And speaking of limitations... in shutter priority, the A7r defaults to F/4 even when using a F/1.8 lens.
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Old 11-07-2014   #57
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I have been in your shoes.

Joe,

I think you should consider the following three things when comparing an M9 with multiple lenses to a RX1 with a fixed 35mm lens.

First, of course, will you be happy with just a 35mm lens? So you need to ponder whether the RX1’s very nice 35mm f2 lens will be sufficient for you. Or will you want other focal lengths, faster lenses, etc.?

Second, do you need higher ISO for your shooting? While the RX1 is definitely much better at higher ISO, I'd take an M9 with CCD at lower ISO any day.

Third, what type of user experience do you like? This is a big deal and very subjective to how you shoot, what you like, etc. If you want excellent manual focus and simplicity in operation, a Leica rangefinder is your best bet. If you like automization and lots of options, get the RX1 (with external finder).

Anyway, this is all incredibly subjective. There are so many great cameras today, and people can make great images with any of them, including the M9 and RX1. It really comes down to what YOU want and what YOU like (pardon the CAPS).

Good luck,

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Old 11-08-2014   #58
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money is the real problem here...or lack of it...i'd really like to keep the fujis, get an m9 and the rx1 and use them as my whims prevail...but reality says pick one and go forward with it.

i've had the fujis for quite a while now and still enjoy them but the pull for something different is strong.
How about a Fuji X100? You could trade an XE for one. That would bring you much closer to the rf shooting experience than an RX1.
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Old 11-08-2014   #59
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How about a Fuji X100? You could trade an XE for one. That would bring you much closer to the rf shooting experience than an RX1.
i wonder…that might work...
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Old 11-08-2014   #60
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Hi Joe

Have you tried a Ricoh GR ?
It might really surprise you.
If you're looking to freshen up your interest and eye with new gear it may really do the trick.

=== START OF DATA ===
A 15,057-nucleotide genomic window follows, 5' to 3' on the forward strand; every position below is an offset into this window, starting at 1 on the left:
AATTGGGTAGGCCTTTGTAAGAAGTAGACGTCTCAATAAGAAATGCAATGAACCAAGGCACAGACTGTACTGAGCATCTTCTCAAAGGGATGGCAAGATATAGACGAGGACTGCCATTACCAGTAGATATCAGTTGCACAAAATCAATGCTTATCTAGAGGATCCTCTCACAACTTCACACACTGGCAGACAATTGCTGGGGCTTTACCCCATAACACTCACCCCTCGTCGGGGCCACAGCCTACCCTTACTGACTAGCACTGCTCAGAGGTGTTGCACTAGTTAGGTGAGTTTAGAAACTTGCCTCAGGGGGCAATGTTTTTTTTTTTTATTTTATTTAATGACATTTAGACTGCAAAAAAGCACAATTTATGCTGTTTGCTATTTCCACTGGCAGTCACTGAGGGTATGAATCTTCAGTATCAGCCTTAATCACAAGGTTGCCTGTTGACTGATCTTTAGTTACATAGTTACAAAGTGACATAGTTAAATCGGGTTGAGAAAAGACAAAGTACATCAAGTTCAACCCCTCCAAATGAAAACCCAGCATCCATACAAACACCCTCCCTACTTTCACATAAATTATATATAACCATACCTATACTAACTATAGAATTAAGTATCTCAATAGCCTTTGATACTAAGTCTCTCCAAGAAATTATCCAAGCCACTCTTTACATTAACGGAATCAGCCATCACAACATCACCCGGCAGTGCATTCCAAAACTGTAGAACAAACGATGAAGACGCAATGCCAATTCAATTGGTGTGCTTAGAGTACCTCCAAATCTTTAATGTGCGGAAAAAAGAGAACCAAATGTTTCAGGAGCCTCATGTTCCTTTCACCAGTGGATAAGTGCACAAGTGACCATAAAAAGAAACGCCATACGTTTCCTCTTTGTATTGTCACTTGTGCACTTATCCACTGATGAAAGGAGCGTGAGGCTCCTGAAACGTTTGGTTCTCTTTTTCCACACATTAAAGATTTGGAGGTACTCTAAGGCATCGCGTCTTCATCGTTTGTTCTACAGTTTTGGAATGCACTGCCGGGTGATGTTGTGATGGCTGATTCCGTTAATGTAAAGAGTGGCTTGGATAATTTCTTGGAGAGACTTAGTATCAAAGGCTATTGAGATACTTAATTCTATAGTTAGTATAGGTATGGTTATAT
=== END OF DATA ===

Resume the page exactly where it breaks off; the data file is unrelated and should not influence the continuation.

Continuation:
A great little camera with killer IQ and... one that does not break the bank!
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Old 11-08-2014   #61
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m9 loses in every aspect if you ask.. But it sometimes does render colors in a more unique way. If you buy M9 try stick with newest 35 summicron asph. I did side by side comparing tests using zm35/2, rx1 is better hands down
Trust technology, digital era do not buy old stuff lol
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Old 11-08-2014   #62
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Hi Joe

Have you tried a Ricoh GR ?
It might really surprise you.
If you're looking to freshen up your interest and eye with new gear it may really do the trick.
A great little camera with killer IQ and... one that does not break the bank!
IMO the GR, RX1 and M9 offer significantly different shooting experience, so they cannot really be compared to one another directly. I agree with your recommendation that Joe should at least take a look at the GR/Coolpix A, though, since it is a rather unique and nice experience.

The RX1R is about the maximum amount of versatility in a fixed prime body. Compromises are there (the complex menus), but it handles high iso, has extremely detailed output at lower iso levels, can have OOF when you want it, and is borderline pocketable...The GR and Coolpix A are all about discreetness and speed in street photography. It cries to be used pre-focused and at waist level, discreetly snapping away in the city. But if you want to set up and focus each shot, both can be a bit on the slow side. 28mm FOV can also be a bit wide as an all-purpose travel camera.

So the question might come down to how much street photography is involved, and how one shoots street in general.
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Old 11-08-2014   #63
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Hi Victor

I agree the GR does not really compare to either the RX1 or M9.
Maybe a bit to the RX1 as a af LCD screened P+S (no built in OVF or EVF).
It's a great creative tool though and has invigorated the wide FOV for me.
As you say. It's very much tailored for street photography and waist level use.
Easy to pre-focus and does a great job create beautiful flexible Hi-IQ RAW files and, very nice ooc jpegs (although I always shoot RAW).

Cheers
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Old 11-08-2014   #64
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as others have said, the rx1 is only sensible if you'll be good with shooting a fixed lens camera versus the flexibility you have with your fuji set-up. attractive concept in its simplicity, but not for me unless i could have several rx1 bodies with, say, 21/35/75 lenses on them.